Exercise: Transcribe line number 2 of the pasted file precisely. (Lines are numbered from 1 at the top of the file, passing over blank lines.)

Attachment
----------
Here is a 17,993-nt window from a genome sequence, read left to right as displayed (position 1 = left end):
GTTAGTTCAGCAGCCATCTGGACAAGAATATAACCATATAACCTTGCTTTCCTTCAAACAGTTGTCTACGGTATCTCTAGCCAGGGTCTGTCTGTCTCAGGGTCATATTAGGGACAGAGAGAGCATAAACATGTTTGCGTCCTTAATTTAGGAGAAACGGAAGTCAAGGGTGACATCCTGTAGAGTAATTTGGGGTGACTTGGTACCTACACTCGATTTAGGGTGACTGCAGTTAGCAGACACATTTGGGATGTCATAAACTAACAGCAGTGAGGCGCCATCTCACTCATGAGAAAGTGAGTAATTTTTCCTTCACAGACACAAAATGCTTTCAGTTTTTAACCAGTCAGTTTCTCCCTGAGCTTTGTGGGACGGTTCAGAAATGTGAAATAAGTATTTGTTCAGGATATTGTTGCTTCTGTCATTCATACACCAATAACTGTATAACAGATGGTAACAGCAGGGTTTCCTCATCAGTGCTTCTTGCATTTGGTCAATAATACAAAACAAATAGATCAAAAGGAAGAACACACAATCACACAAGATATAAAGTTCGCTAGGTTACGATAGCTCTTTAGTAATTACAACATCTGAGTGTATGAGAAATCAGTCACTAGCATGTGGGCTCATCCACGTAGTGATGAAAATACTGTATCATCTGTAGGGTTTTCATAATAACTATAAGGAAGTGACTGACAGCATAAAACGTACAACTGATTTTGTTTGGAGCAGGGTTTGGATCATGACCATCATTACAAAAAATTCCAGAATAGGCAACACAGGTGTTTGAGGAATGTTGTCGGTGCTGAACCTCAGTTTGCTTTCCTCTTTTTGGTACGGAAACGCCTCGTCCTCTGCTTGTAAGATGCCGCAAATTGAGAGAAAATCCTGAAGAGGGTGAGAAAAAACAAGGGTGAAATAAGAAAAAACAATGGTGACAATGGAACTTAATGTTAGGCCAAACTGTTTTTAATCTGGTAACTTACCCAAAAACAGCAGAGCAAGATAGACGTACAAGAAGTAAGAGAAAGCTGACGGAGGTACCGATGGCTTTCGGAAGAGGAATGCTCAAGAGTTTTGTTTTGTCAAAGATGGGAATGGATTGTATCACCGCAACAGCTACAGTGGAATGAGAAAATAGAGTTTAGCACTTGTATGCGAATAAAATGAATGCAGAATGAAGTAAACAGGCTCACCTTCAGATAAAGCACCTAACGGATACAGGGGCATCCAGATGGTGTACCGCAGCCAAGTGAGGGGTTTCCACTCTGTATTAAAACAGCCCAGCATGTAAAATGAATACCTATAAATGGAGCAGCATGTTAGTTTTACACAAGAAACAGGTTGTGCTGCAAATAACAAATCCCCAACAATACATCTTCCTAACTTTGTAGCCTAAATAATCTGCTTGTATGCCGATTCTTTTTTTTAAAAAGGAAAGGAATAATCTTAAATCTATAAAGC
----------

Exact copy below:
GTTAGTTCAGCAGCCATCTGGACAAGAATATAACCATATAACCTTGCTTTCCTTCAAACAGTTGTCTACGGTATCTCTAGCCAGGGTCTGTCTGTCTCAGGGTCATATTAGGGACAGAGAGAGCATAAACATGTTTGCGTCCTTAATTTAGGAGAAACGGAAGTCAAGGGTGACATCCTGTAGAGTAATTTGGGGTGACTTGGTACCTACACTCGATTTAGGGTGACTGCAGTTAGCAGACACATTTGGGATGTCATAAACTAACAGCAGTGAGGCGCCATCTCACTCATGAGAAAGTGAGTAATTTTTCCTTCACAGACACAAAATGCTTTCAGTTTTTAACCAGTCAGTTTCTCCCTGAGCTTTGTGGGACGGTTCAGAAATGTGAAATAAGTATTTGTTCAGGATATTGTTGCTTCTGTCATTCATACACCAATAACTGTATAACAGATGGTAACAGCAGGGTTTCCTCATCAGTGCTTCTTGCATTTGGTCAATAATACAAAACAAATAGATCAAAAGGAAGAACACACAATCACACAAGATATAAAGTTCGCTAGGTTACGATAGCTCTTTAGTAATTACAACATCTGAGTGTATGAGAAATCAGTCACTAGCATGTGGGCTCATCCACGTAGTGATGAAAATACTGTATCATCTGTAGGGTTTTCATAATAACTATAAGGAAGTGACTGACAGCATAAAACGTACAACTGATTTTGTTTGGAGCAGGGTTTGGATCATGACCATCATTACAAAAAATTCCAGAATAGGCAACACAGGTGTTTGAGGAATGTTGTCGGTGCTGAACCTCAGTTTGCTTTCCTCTTTTTGGTACGGAAACGCCTCGTCCTCTGCTTGTAAGATGCCGCAAATTGAGAGAAAATCCTGAAGAGGGTGAGAAAAAACAAGGGTGAAATAAGAAAAAACAATGGTGACAATGGAACTTAATGTTAGGCCAAACTGTTTTTAATCTGGTAACTTACCCAAAAACAGCAGAGCAAGATAGACGTACAAGAAGTAAGAGAAAGCTGACGGAGGTACCGATGGCTTTCGGAAGAGGAATGCTCAAGAGTTTTGTTTTGTCAAAGATGGGAATGGATTGTATCACCGCAACAGCTACAGTGGAATGAGAAAATAGAGTTTAGCACTTGTATGCGAATAAAATGAATGCAGAATGAAGTAAACAGGCTCACCTTCAGATAAAGCACCTAACGGATACAGGGGCATCCAGATGGTGTACCGCAGCCAAGTGAGGGGTTTCCACTCTGTATTAAAACAGCCCAGCATGTAAAATGAATACCTATAAATGGAGCAGCATGTTAGTTTTACACAAGAAACAGGTTGTGCTGCAAATAACAAATCCCCAACAATACATCTTCCTAACTTTGTAGCCTAAATAATCTGCTTGTATGCCGATTCTTTTTTTTAAAAAGGAAAGGAATAATCTTAAATCTATAAAGC